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%matplotlib inline


This example demonstrates Gradient Boosting to produce a predictive model from an ensemble of weak predictive models. Gradient boosting can be used for regression and classification problems. Here, we will train a model to tackle a diabetes regression task. We will obtain the results from :class:~sklearn.ensemble.GradientBoostingRegressor with least squares loss and 500 regression trees of depth 4.

Note: For larger datasets (n_samples >= 10000), please refer to :class:~sklearn.ensemble.HistGradientBoostingRegressor.

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print(__doc__)

# Author: Peter Prettenhofer <[email protected]>
#         Maria Telenczuk <https://github.com/maikia>
#         Katrina Ni <https://github.com/nilichen>
#

import matplotlib.pyplot as plt
import numpy as np
from sklearn import datasets, ensemble
from sklearn.inspection import permutation_importance
from sklearn.metrics import mean_squared_error
from sklearn.model_selection import train_test_split


First we need to load the data.

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diabetes = datasets.load_diabetes()
X, y = diabetes.data, diabetes.target


## Data preprocessing¶

Next, we will split our dataset to use 90% for training and leave the rest for testing. We will also set the regression model parameters. You can play with these parameters to see how the results change.

n_estimators : the number of boosting stages that will be performed. Later, we will plot deviance against boosting iterations.

max_depth : limits the number of nodes in the tree. The best value depends on the interaction of the input variables.

min_samples_split : the minimum number of samples required to split an internal node.

learning_rate : how much the contribution of each tree will shrink.

loss : loss function to optimize. The least squares function is used in this case however, there are many other options (see :class:~sklearn.ensemble.GradientBoostingRegressor ).

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X_train, X_test, y_train, y_test = train_test_split(
X, y, test_size=0.1, random_state=13)

params = {'n_estimators': 500,
'max_depth': 4,
'min_samples_split': 5,
'learning_rate': 0.01,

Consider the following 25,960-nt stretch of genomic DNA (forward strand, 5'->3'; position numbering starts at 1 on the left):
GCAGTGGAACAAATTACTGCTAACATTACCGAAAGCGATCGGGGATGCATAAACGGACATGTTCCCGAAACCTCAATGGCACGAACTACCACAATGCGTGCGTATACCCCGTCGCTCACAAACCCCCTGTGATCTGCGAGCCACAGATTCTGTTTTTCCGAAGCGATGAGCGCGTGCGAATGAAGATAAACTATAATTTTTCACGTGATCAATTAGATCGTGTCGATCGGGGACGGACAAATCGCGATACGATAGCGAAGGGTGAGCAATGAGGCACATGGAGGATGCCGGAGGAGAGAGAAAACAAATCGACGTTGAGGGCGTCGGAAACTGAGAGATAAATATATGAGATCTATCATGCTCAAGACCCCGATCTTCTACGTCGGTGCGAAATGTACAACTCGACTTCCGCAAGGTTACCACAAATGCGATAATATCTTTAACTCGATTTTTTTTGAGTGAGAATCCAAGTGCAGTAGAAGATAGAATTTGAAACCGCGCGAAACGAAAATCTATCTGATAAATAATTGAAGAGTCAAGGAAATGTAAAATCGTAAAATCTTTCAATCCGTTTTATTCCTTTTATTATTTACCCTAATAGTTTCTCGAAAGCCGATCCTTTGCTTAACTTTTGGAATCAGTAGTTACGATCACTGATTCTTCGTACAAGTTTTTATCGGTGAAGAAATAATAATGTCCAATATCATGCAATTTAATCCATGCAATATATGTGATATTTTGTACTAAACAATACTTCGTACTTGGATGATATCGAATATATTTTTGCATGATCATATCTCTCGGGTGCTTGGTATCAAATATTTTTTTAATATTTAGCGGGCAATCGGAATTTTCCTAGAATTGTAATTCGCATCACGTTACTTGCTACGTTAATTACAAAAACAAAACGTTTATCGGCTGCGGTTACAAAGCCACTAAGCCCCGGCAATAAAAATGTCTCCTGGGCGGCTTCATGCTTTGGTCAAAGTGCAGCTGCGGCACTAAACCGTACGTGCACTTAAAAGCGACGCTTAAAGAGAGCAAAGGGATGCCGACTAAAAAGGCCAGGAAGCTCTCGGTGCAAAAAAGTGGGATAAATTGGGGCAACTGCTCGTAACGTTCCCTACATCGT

'loss': 'ls'}


## Fit regression model¶

Now we will initiate the gradient boosting regressors and fit it with our training data. Let's also look and the mean squared error on the test data.

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reg = ensemble.GradientBoostingRegressor(**params)
reg.fit(X_train, y_train)

mse = mean_squared_error(y_test, reg.predict(X_test))
print("The mean squared error (MSE) on test set: {:.4f}".format(mse))


## Plot training deviance¶

Finally, we will visualize the results. To do that we will first compute the test set deviance and then plot it against boosting iterations.

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test_score = np.zeros((params['n_estimators'],), dtype=np.float64)
for i, y_pred in enumerate(reg.staged_predict(X_test)):
test_score[i] = reg.loss_(y_test, y_pred)

fig = plt.figure(figsize=(6, 6))
plt.subplot(1, 1, 1)
plt.title('Deviance')
plt.plot(np.arange(params['n_estimators']) + 1, reg.train_score_, 'b-',
label='Training Set Deviance')
plt.plot(np.arange(params['n_estimators']) + 1, test_score, 'r-',
label='Test Set Deviance')
plt.legend(loc='upper right')
plt.xlabel('Boosting Iterations')
plt.ylabel('Deviance')
fig.tight_layout()
plt.show()


## Plot feature importance¶

Careful, impurity-based feature importances can be misleading for high cardinality features (many unique values). As an alternative, the permutation importances of reg can be computed on a held out test set. See permutation_importance for more details.

For this example, the impurity-based and permutation methods identify the same 2 strongly predictive features but not in the same order. The third most predictive feature, "bp", is also the same for the 2 methods. The remaining features are less predictive and the error bars of the permutation plot show that they overlap with 0.

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feature_importance = reg.feature_importances_
sorted_idx = np.argsort(feature_importance)
pos = np.arange(sorted_idx.shape[0]) + .5
fig = plt.figure(figsize=(12, 6))
plt.subplot(1, 2, 1)
plt.barh(pos, feature_importance[sorted_idx], align='center')
plt.yticks(pos, np.array(diabetes.feature_names)[sorted_idx])
plt.title('Feature Importance (MDI)')

result = permutation_importance(reg, X_test, y_test, n_repeats=10,
random_state=42, n_jobs=2)
sorted_idx = result.importances_mean.argsort()
plt.subplot(1, 2, 2)
plt.boxplot(result.importances[sorted_idx].T,
vert=False, labels=np.array(diabetes.feature_names)[sorted_idx])
plt.title("Permutation Importance (test set)")
fig.tight_layout()
plt.show()